The exercise theory behind the acronym promises major
results from mini time slots – but what’s actually going on beneath the Lycra
when you hit a HIIT class hard?
1. Your lungs
The clue is in the name. Moving at max intensity is the only way this will work – which is why you’re out of breath. “You need to be at 90 to 100% effort for 15 to 30 seconds,” says sports therapist Barry Sigrist. “By working anaerobically (sans oxygen for fuel), you’ll produce lactic acid, which releases adrenaline, helping to move fat around the body.”
2. Your muscles
You need the power, but mini-breaks are just as important. A rest is as good as a rep. Yes, really. “The ideal ratio for a 20-minute session is 30 seconds on, 60 seconds off. Resting for so long might feel like cheating, but your muscles need time to renew their oxygen and glycogen levels,” says Sigrist. “Too little rest and your body becomes catabolic, breaking down muscle tissue.” You don’t need to tell us twice.
3. Your skin
Sweating so much your moisture-wicking leggings can’t cope? It’s all part of the HIIT experience. But don’t reach for a towel between sets. “For the body to lose heat through sweat, it must evaporate from the skin, so wiping it off will likely just increase overall sweat production.” explains Dr John Dickinson, a lecturer in sports and exercise science. Wear that glow with pride.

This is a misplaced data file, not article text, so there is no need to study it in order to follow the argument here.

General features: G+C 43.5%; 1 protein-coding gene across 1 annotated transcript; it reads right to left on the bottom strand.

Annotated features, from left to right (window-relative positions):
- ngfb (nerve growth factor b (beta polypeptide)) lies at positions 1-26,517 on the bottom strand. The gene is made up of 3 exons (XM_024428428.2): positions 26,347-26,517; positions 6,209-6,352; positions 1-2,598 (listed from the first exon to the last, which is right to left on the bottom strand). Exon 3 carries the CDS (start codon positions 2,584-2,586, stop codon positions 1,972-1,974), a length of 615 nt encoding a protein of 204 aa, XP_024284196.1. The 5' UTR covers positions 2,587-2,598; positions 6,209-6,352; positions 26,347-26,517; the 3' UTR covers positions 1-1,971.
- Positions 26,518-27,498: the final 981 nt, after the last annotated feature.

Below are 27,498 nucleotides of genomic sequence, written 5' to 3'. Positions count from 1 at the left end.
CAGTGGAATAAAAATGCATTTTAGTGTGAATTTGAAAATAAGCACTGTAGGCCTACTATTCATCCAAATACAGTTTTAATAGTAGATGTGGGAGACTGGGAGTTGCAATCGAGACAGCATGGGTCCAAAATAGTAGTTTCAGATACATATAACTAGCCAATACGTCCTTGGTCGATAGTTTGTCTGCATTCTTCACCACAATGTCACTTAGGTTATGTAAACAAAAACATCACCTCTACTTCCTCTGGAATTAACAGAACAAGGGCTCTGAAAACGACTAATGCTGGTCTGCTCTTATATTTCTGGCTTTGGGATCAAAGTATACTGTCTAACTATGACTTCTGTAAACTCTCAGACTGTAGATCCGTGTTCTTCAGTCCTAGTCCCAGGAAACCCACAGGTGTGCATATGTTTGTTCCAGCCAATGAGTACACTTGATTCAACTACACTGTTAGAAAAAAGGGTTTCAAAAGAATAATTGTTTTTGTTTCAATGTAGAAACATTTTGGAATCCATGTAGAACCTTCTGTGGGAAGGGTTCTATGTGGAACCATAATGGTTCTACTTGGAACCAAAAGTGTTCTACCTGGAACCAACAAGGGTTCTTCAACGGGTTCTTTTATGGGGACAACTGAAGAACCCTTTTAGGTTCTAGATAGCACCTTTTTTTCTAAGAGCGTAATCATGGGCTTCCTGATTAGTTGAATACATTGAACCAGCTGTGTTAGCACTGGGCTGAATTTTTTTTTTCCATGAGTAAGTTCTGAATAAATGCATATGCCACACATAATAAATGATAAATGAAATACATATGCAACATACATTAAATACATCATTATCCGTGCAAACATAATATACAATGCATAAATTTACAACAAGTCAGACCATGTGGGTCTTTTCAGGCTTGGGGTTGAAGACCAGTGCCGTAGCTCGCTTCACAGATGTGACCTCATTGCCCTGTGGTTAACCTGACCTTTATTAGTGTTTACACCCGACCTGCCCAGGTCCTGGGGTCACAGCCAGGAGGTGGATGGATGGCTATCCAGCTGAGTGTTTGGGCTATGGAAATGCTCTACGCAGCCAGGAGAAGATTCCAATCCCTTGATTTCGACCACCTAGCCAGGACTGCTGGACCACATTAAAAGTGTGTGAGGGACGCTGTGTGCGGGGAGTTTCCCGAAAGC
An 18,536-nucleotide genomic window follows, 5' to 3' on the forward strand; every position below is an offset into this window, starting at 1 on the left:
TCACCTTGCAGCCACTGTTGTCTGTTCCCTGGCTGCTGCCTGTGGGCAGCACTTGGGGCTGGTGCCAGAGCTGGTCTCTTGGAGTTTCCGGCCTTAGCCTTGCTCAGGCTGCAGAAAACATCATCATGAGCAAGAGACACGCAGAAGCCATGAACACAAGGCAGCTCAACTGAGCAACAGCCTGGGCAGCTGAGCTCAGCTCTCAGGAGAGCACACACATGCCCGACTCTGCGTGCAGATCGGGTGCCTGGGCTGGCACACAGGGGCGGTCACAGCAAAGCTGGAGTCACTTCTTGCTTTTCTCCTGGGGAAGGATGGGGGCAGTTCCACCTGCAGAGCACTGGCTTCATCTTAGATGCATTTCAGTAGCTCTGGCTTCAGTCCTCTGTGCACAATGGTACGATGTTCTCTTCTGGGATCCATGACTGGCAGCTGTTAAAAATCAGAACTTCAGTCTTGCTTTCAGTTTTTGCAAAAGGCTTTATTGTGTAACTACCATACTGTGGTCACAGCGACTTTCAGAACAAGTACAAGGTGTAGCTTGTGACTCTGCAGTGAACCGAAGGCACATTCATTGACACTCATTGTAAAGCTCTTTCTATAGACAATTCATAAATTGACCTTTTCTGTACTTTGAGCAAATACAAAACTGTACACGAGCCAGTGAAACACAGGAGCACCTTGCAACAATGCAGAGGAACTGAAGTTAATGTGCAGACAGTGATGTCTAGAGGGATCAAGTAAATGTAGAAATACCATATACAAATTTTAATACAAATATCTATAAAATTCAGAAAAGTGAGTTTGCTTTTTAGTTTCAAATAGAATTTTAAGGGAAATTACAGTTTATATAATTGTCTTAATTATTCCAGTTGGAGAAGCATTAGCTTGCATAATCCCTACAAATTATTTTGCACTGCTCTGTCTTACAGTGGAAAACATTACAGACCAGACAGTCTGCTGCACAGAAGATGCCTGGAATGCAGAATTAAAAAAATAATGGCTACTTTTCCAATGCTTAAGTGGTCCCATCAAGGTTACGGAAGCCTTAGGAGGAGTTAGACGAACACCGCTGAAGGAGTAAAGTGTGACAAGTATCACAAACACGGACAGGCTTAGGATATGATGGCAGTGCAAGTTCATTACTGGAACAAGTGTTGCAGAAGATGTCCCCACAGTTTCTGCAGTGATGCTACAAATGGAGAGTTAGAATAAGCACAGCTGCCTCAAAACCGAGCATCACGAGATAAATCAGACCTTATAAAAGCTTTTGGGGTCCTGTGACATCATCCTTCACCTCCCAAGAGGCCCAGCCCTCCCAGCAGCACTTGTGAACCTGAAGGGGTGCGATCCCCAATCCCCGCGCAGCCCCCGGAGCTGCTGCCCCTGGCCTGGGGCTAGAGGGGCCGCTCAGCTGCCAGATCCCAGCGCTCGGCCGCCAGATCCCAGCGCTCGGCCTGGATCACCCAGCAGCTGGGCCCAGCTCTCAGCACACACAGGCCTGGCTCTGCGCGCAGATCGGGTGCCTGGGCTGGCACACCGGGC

4. Your hormones
To power a HIIT session, your body taps into muscle glycogen, not fat stores – calm down, if your goals include weight loss, this is a good thing. “HIIT triggers a release of human growth hormone and testosterone – both play a key role in metabolising fat,” Sigrist explains. For best results, elicit a peak hormone response by incorporating compound movements into your session – think squats, lunges and (sorry) burpees.
5. Your pudge
Boom – your body is still burning kilojoules while you’re busy shovelling in post-workout chocolate Superfoods Super Oats. “The magic of HIIT takes place after your session,” says Sigrist. “Your body has an ‘oxygen debt’ to repay and this creates something called excess post-exercise oxygen consumption.” Simply put, you’re still burning kilojoules for hours after you stop. You can amplify this effect by staying active, so consider HIITing it in the morning before work.
This article was originally published on www.womenshealthsa.co.za
Image credit: iStock